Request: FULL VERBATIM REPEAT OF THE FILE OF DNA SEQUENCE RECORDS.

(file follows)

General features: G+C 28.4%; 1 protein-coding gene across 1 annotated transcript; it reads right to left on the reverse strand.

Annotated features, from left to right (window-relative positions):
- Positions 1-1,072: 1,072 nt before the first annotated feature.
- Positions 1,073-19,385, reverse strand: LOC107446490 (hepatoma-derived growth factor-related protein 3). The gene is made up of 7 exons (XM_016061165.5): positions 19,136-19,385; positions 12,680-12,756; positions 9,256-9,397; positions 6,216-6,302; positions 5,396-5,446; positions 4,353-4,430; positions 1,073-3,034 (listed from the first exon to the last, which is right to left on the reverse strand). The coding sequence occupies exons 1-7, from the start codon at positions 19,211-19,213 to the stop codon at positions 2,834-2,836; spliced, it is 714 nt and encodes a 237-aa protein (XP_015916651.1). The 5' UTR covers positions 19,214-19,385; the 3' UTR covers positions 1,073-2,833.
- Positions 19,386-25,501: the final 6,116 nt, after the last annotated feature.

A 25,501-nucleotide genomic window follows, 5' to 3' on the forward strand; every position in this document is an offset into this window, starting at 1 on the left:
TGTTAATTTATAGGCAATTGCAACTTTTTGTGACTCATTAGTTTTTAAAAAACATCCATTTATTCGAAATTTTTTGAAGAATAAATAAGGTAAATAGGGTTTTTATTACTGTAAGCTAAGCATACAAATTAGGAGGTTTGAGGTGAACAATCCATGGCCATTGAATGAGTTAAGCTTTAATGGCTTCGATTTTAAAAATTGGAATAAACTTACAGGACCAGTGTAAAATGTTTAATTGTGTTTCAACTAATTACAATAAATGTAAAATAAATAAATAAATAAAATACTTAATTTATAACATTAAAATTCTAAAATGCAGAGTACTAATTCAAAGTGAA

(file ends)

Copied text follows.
General features: G+C 28.4%; 1 protein-coding gene across 1 annotated transcript; it reads right to left on the reverse strand.

Annotated features, from left to right (window-relative positions):
- Positions 1-1,072: 1,072 nt before the first annotated feature.
- Positions 1,073-19,385, reverse strand: LOC107446490 (hepatoma-derived growth factor-related protein 3). The gene is made up of 7 exons (XM_016061165.5): positions 19,136-19,385; positions 12,680-12,756; positions 9,256-9,397; positions 6,216-6,302; positions 5,396-5,446; positions 4,353-4,430; positions 1,073-3,034 (listed from the first exon to the last, which is right to left on the reverse strand). The coding sequence occupies exons 1-7, from the start codon at positions 19,211-19,213 to the stop codon at positions 2,834-2,836; spliced, it is 714 nt and encodes a 237-aa protein (XP_015916651.1). The 5' UTR covers positions 19,214-19,385; the 3' UTR covers positions 1,073-2,833.
- Positions 19,386-25,501: the final 6,116 nt, after the last annotated feature.

A 25,501-nucleotide genomic window follows, 5' to 3' on the forward strand; every position in this document is an offset into this window, starting at 1 on the left:
TGTTAATTTATAGGCAATTGCAACTTTTTGTGACTCATTAGTTTTTAAAAAACATCCATTTATTCGAAATTTTTTGAAGAATAAATAAGGTAAATAGGGTTTTTATTACTGTAAGCTAAGCATACAAATTAGGAGGTTTGAGGTGAACAATCCATGGCCATTGAATGAGTTAAGCTTTAATGGCTTCGATTTTAAAAATTGGAATAAACTTACAGGACCAGTGTAAAATGTTTAATTGTGTTTCAACTAATTACAATAAATGTAAAATAAATAAATAAATAAAATACTTAATTTATAACATTAAAATTCTAAAATGCAGAGTACTAATTCAAAGTGAA